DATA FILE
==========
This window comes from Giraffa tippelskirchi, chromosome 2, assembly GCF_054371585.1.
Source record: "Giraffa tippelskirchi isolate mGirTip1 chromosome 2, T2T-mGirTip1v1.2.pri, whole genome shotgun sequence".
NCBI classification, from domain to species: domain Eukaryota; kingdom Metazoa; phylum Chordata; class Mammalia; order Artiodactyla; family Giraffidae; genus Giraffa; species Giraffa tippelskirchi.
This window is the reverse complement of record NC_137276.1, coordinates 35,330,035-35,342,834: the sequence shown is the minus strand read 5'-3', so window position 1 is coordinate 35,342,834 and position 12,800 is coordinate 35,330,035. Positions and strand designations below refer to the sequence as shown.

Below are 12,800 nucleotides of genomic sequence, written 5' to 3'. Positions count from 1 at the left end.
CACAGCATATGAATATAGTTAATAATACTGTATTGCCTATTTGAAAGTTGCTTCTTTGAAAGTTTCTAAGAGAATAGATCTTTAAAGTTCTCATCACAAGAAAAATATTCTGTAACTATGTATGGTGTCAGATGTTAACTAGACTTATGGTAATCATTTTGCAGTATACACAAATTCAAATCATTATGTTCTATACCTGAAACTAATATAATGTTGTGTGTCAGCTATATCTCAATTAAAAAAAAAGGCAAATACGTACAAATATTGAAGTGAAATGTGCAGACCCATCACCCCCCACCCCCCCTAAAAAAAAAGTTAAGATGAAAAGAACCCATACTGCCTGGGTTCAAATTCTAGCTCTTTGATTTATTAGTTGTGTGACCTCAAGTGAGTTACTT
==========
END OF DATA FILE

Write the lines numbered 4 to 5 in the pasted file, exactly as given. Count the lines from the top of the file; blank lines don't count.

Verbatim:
This window is the reverse complement of record NC_137276.1, coordinates 35,330,035-35,342,834: the sequence shown is the minus strand read 5'-3', so window position 1 is coordinate 35,342,834 and position 12,800 is coordinate 35,330,035. Positions and strand designations below refer to the sequence as shown.

Below are 12,800 nucleotides of genomic sequence, written 5' to 3'. Positions count from 1 at the left end.